- Consider facilitating anti-racism workshops and classes rooted in Islamic teachings within your faith body and mosque
“Verily, there is no superiority of an Arab over a non-Arab or of a non-Arab over an Arab, or of a red man over a black man, or of a black man over a red man, except in term of taqwa”. (Narrated from Abu Nadrah from the khutbah of Prophet Muhammad SAW. Classed as saheeh by al-Albaani in as-Saheehah, 6/199).
Racism is not a new phenomenon and has been documented through history. However, for many reasons, such as the advantages that are sustained by contesting the idea that white privilege and racial superiority exists, many still deny its existence, especially in the Muslim community. From physicians such as Carl Linnaeus in the 18th century outlining the genetic inferiority of the Black race, to the systematic killings of unarmed Black civilians in the United States, anti-black racism has remained a rampant disease that has plagued our society including the Muslim community.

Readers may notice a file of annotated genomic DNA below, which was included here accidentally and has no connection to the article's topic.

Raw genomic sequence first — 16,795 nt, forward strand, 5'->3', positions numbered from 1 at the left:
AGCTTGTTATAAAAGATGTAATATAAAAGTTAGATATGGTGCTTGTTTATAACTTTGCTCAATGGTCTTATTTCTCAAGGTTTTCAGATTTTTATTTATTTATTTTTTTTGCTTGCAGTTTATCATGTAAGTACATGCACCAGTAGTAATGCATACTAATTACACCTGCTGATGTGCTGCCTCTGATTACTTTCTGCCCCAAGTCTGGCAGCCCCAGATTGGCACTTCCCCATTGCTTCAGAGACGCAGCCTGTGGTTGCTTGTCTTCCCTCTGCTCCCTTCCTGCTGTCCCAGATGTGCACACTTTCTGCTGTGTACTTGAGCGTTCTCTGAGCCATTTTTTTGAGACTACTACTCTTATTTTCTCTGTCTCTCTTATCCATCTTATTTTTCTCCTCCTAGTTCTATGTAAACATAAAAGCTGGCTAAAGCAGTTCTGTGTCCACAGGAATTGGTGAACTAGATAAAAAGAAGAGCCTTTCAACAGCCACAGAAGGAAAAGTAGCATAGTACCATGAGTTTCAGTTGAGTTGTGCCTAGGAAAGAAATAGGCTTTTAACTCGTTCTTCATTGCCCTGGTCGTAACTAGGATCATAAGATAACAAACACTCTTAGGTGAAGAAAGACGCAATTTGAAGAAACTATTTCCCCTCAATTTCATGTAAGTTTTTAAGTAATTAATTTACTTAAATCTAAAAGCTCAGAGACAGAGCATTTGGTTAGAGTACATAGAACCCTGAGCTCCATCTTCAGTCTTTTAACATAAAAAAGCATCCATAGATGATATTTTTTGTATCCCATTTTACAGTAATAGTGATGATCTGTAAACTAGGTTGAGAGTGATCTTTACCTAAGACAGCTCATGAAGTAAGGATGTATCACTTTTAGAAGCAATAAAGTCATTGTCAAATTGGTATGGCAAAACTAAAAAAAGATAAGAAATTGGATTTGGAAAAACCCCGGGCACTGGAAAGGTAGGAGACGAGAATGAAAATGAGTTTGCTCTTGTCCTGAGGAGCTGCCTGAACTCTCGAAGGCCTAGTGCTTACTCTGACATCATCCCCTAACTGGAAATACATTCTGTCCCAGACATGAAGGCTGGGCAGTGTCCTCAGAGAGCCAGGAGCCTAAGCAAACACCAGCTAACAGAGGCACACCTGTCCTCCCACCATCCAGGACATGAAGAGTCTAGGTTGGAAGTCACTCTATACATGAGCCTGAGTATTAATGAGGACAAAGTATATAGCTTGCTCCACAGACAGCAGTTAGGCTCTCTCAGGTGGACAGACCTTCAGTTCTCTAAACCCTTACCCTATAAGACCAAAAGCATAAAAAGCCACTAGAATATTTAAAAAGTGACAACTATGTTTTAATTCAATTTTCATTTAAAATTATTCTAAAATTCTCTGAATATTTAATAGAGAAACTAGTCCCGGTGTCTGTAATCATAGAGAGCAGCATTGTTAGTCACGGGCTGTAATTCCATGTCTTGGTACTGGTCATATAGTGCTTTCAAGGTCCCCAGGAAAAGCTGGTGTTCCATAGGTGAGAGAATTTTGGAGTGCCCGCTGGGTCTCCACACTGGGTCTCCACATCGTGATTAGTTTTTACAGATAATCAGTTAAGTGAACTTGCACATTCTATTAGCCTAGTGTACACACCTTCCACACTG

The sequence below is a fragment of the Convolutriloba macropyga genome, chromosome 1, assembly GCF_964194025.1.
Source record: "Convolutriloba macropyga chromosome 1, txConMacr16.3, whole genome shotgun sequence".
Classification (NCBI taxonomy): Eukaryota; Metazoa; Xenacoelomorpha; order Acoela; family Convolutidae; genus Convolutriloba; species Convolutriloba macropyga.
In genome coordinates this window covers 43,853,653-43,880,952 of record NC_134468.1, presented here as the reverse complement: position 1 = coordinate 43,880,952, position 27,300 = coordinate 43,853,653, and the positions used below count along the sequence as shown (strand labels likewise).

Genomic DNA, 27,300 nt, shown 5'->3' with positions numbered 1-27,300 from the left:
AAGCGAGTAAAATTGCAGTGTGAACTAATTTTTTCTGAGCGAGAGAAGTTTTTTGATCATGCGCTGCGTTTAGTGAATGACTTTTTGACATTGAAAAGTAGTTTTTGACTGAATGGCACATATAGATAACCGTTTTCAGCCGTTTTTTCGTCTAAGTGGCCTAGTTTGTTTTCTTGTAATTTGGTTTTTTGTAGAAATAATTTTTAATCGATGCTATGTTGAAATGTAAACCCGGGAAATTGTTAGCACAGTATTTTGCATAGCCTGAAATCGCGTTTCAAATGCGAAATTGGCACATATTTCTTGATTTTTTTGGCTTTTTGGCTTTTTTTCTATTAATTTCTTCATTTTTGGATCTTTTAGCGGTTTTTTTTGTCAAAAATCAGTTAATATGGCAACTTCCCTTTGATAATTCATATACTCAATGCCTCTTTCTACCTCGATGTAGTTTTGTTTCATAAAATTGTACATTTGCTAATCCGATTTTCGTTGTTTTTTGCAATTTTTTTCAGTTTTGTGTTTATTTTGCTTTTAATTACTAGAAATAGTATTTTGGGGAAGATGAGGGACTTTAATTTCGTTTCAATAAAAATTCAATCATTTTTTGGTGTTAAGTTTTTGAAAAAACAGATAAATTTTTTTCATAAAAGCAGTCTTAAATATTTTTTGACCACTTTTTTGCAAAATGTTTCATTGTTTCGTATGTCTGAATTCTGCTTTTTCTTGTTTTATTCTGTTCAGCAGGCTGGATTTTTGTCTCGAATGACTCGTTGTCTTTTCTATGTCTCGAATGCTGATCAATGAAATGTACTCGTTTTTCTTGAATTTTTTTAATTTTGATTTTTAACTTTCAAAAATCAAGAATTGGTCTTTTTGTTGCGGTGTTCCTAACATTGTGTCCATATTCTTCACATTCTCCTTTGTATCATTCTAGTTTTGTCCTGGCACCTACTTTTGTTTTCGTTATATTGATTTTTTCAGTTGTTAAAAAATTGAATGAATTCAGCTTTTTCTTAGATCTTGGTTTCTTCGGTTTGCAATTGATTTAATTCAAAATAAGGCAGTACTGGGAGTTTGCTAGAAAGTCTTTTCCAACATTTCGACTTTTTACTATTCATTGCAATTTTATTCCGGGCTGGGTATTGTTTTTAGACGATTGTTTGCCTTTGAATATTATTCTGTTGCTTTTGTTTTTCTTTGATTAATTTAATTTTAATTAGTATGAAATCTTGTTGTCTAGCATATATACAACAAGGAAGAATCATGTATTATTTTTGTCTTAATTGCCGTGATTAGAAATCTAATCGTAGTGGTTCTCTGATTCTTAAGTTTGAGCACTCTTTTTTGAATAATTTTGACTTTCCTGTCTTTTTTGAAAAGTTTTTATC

Much of Black history taught in British schools tends to be associated with the trans-Atlantic slave trade and the role of the United States in this, therefore making it easy for one to forget that Britain also profited greatly. Many of our current institutions were built off the backs of Black people and a large proportion of our corporations and individuals up until the year 2015 were also repaid by the UK government for the loss of their assets (slaves) following the abolition of the slave trade.
Looking within Islamic history, there has been a growing body of work outlining the problem of anti-black racism which was rife during the medieval period and has permeated to the present day.